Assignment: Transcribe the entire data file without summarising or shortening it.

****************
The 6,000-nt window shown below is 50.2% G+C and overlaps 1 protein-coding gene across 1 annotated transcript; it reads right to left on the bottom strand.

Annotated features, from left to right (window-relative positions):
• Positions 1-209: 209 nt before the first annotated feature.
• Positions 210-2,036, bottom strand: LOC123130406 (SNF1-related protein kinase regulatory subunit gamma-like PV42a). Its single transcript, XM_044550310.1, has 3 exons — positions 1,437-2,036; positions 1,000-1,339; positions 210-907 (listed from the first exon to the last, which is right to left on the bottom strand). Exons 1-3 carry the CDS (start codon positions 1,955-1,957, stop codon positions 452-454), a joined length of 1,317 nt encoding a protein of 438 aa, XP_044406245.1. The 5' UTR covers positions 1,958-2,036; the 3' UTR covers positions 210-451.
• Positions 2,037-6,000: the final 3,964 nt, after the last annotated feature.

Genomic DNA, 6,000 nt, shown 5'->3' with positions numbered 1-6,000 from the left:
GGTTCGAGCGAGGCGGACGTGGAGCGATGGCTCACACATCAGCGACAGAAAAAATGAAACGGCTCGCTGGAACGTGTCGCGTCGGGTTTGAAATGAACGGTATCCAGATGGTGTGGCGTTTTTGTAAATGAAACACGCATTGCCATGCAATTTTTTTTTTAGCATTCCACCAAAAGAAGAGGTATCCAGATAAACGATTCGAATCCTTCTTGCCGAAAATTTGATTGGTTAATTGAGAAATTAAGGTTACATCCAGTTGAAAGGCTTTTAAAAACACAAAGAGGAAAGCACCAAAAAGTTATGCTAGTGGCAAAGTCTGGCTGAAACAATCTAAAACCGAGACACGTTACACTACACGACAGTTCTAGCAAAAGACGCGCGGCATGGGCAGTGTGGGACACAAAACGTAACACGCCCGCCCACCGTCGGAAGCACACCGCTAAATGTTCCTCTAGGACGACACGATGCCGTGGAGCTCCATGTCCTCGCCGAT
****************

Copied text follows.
The 6,000-nt window shown below is 50.2% G+C and overlaps 1 protein-coding gene across 1 annotated transcript; it reads right to left on the bottom strand.

Annotated features, from left to right (window-relative positions):
• Positions 1-209: 209 nt before the first annotated feature.
• Positions 210-2,036, bottom strand: LOC123130406 (SNF1-related protein kinase regulatory subunit gamma-like PV42a). Its single transcript, XM_044550310.1, has 3 exons — positions 1,437-2,036; positions 1,000-1,339; positions 210-907 (listed from the first exon to the last, which is right to left on the bottom strand). Exons 1-3 carry the CDS (start codon positions 1,955-1,957, stop codon positions 452-454), a joined length of 1,317 nt encoding a protein of 438 aa, XP_044406245.1. The 5' UTR covers positions 1,958-2,036; the 3' UTR covers positions 210-451.
• Positions 2,037-6,000: the final 3,964 nt, after the last annotated feature.

Genomic DNA, 6,000 nt, shown 5'->3' with positions numbered 1-6,000 from the left:
GGTTCGAGCGAGGCGGACGTGGAGCGATGGCTCACACATCAGCGACAGAAAAAATGAAACGGCTCGCTGGAACGTGTCGCGTCGGGTTTGAAATGAACGGTATCCAGATGGTGTGGCGTTTTTGTAAATGAAACACGCATTGCCATGCAATTTTTTTTTTAGCATTCCACCAAAAGAAGAGGTATCCAGATAAACGATTCGAATCCTTCTTGCCGAAAATTTGATTGGTTAATTGAGAAATTAAGGTTACATCCAGTTGAAAGGCTTTTAAAAACACAAAGAGGAAAGCACCAAAAAGTTATGCTAGTGGCAAAGTCTGGCTGAAACAATCTAAAACCGAGACACGTTACACTACACGACAGTTCTAGCAAAAGACGCGCGGCATGGGCAGTGTGGGACACAAAACGTAACACGCCCGCCCACCGTCGGAAGCACACCGCTAAATGTTCCTCTAGGACGACACGATGCCGTGGAGCTCCATGTCCTCGCCGAT